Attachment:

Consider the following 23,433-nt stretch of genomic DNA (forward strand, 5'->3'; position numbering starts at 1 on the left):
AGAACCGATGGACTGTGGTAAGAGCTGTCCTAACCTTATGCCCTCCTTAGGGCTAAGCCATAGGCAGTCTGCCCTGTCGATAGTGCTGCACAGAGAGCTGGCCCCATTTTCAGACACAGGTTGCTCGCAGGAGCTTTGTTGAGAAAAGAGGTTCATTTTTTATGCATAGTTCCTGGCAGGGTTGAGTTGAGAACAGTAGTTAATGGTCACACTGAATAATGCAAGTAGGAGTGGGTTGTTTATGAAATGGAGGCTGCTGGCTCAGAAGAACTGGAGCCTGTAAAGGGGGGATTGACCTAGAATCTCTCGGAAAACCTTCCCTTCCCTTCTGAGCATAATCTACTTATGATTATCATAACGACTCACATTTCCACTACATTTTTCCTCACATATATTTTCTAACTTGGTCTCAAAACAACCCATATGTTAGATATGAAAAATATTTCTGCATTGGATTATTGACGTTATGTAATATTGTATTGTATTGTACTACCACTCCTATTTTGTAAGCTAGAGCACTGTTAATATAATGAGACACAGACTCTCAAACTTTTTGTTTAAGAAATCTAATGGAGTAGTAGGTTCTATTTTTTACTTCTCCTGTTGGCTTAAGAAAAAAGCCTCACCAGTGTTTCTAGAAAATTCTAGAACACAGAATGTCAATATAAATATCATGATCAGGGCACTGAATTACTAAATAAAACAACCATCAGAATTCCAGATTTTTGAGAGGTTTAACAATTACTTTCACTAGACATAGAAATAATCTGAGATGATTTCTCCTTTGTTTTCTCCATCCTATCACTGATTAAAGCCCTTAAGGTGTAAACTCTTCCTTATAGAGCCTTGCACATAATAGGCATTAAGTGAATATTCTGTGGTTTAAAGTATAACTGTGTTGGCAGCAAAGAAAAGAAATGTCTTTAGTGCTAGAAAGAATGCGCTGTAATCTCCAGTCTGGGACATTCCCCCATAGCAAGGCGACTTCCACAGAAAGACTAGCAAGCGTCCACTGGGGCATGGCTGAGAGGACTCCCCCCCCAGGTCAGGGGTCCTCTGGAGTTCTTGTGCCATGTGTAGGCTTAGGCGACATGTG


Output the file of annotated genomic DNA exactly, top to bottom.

Consider the following 23,433-nt stretch of genomic DNA (forward strand, 5'->3'; position numbering starts at 1 on the left):
AGAACCGATGGACTGTGGTAAGAGCTGTCCTAACCTTATGCCCTCCTTAGGGCTAAGCCATAGGCAGTCTGCCCTGTCGATAGTGCTGCACAGAGAGCTGGCCCCATTTTCAGACACAGGTTGCTCGCAGGAGCTTTGTTGAGAAAAGAGGTTCATTTTTTATGCATAGTTCCTGGCAGGGTTGAGTTGAGAACAGTAGTTAATGGTCACACTGAATAATGCAAGTAGGAGTGGGTTGTTTATGAAATGGAGGCTGCTGGCTCAGAAGAACTGGAGCCTGTAAAGGGGGGATTGACCTAGAATCTCTCGGAAAACCTTCCCTTCCCTTCTGAGCATAATCTACTTATGATTATCATAACGACTCACATTTCCACTACATTTTTCCTCACATATATTTTCTAACTTGGTCTCAAAACAACCCATATGTTAGATATGAAAAATATTTCTGCATTGGATTATTGACGTTATGTAATATTGTATTGTATTGTACTACCACTCCTATTTTGTAAGCTAGAGCACTGTTAATATAATGAGACACAGACTCTCAAACTTTTTGTTTAAGAAATCTAATGGAGTAGTAGGTTCTATTTTTTACTTCTCCTGTTGGCTTAAGAAAAAAGCCTCACCAGTGTTTCTAGAAAATTCTAGAACACAGAATGTCAATATAAATATCATGATCAGGGCACTGAATTACTAAATAAAACAACCATCAGAATTCCAGATTTTTGAGAGGTTTAACAATTACTTTCACTAGACATAGAAATAATCTGAGATGATTTCTCCTTTGTTTTCTCCATCCTATCACTGATTAAAGCCCTTAAGGTGTAAACTCTTCCTTATAGAGCCTTGCACATAATAGGCATTAAGTGAATATTCTGTGGTTTAAAGTATAACTGTGTTGGCAGCAAAGAAAAGAAATGTCTTTAGTGCTAGAAAGAATGCGCTGTAATCTCCAGTCTGGGACATTCCCCCATAGCAAGGCGACTTCCACAGAAAGACTAGCAAGCGTCCACTGGGGCATGGCTGAGAGGACTCCCCCCCCAGGTCAGGGGTCCTCTGGAGTTCTTGTGCCATGTGTAGGCTTAGGCGACATGTG